I got the game when I saw it at the GenCon auction hall all those years ago for the gee whiz factor and intellectual curiosity. Even though I knew I could cobble together a functional version of the game with poker chips or Looney Pyramids in fifteen seconds, I knew that the presentation factor of the authentic tablets was the only way I'd get the Babylon played.

Heck, not only did I know I needed the tablets to interest other people, I knew I'd be a lot more interested myself.

While Babylon isn't a great game and might even be a flawed and broken game, it still has some interest for me. I am amused by how it has a syntax built on two terms, hence the whole Babel connection. There is a variation where it is a move to add tablets to the playing field, which allegedly unsolves it. Plus, it's a quick and easy time filler that isn't dice or cards.

But it's the toy factor that really got it into my collection, kept in my collection (along with the tiny size) and has it seen regular use since the toddler likes playing with them and stacking them up.

And, while he's still not clear about the rules (being able to stack stacks of the same size still alludes him), I am working on teaching him the actual game of Babylon to him. It is looking like it will be part of his introduction to abstracts. And, given its tactile nature, it might be perfect as one of a toddler's first abstracts.

I don't think Bruno Faidutti intended to make Babylon as a toddler game. I'm pretty sure it was just an exercise in minimalism. However, I think it's real value in my gaming life with be alongside Tic Tac Toe and Connect 4 and whatever I decide to first teach the kid with Looney Pyramids.

Originally posted at www.gnomepondering.com
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Wed May 10, 2017 6:43 pm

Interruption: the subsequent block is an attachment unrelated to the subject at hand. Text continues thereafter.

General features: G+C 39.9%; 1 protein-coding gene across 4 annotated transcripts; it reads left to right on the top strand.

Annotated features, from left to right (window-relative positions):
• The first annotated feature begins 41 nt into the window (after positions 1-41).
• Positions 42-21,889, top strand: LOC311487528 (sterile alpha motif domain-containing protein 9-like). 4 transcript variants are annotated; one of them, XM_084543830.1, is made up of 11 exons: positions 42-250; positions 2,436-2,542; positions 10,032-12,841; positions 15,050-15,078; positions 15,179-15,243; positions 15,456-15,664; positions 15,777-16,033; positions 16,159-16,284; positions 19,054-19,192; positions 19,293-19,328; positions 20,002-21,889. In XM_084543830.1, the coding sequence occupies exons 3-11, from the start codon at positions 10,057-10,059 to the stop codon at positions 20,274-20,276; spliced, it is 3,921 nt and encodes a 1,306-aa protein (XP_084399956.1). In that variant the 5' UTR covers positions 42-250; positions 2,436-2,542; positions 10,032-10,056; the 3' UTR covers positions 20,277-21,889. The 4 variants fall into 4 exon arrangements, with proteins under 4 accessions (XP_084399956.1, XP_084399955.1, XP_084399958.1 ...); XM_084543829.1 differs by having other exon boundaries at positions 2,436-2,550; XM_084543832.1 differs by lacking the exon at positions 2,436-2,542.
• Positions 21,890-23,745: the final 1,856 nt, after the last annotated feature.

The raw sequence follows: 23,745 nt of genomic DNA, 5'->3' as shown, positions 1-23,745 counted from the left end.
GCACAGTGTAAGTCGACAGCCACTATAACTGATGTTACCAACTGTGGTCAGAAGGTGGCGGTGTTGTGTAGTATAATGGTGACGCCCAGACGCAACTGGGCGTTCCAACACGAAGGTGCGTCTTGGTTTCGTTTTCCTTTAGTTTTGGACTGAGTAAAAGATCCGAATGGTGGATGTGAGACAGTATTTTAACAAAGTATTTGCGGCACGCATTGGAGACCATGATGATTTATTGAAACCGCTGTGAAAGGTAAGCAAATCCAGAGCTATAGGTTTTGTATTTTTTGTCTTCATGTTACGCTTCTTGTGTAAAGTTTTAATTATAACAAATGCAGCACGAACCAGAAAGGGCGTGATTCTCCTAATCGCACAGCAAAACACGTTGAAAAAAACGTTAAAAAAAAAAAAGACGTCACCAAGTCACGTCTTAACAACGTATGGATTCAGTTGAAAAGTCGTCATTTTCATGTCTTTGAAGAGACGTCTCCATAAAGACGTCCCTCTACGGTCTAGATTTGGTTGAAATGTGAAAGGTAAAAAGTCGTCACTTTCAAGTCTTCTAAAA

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An unspoiled game about building a community

Lowell Kempf
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Our Life by the Ocean is both a sweet and interesting little narrative RPG and one that I have a lot of trouble commenting on.

That is because it is a GM-free game with hidden information from all the players until a turning point in the game. Yes, I cheated and looked ahead. Frankly, I'm not sure how anyone 'hosting' the game can avoid doing that.

Having said that, I think that the game can still be effective if the host still commits to the game. I do think that the game will have the maximum impact if as few as people as possible have cheated though.

It is a super simple storytelling game, where you use a tiny deck of relationship cards to establish a community. Who everyone is and how they relate to each other.

Then, you use story cards to develop the community. With every card, you vote on who was the most entertaining and they get the card.

And that is about all I can really say about the mechanics of Our Life by the Ocean.

The game has a definite Norwegian feel for me. The goal is to create a realistic, not fantastic community, grounded in the emotions of the players. While I already know some folks who wouldn't handle this game well, one way or another, I also know that it would work really well for some folks.

And I think that there are some very interesting details in the mechanics that are subtle but would play out very well. In fact, while I think the game would have the most impact on its first playing, when folks no all the mechanics, I think it still would actually be rewarding to replay. As long as folks are willing to commit, the game should work.

So much to my amazement, it's listed as having a 15 to 30 minute playing time. Man, with people who I would want to play with back in the Midwest, even with the incredibly light rules, I can't imagine playing this in 15 minutes.

I have looked at a ton of tiny role-playing games, ones that are only a couple pages long. Our Life by the Ocean, with only two pages of rules and a few pages of cards, is a remarkably complete game. I am very seriously considering how hard it would be to play a game of it on Google hangouts.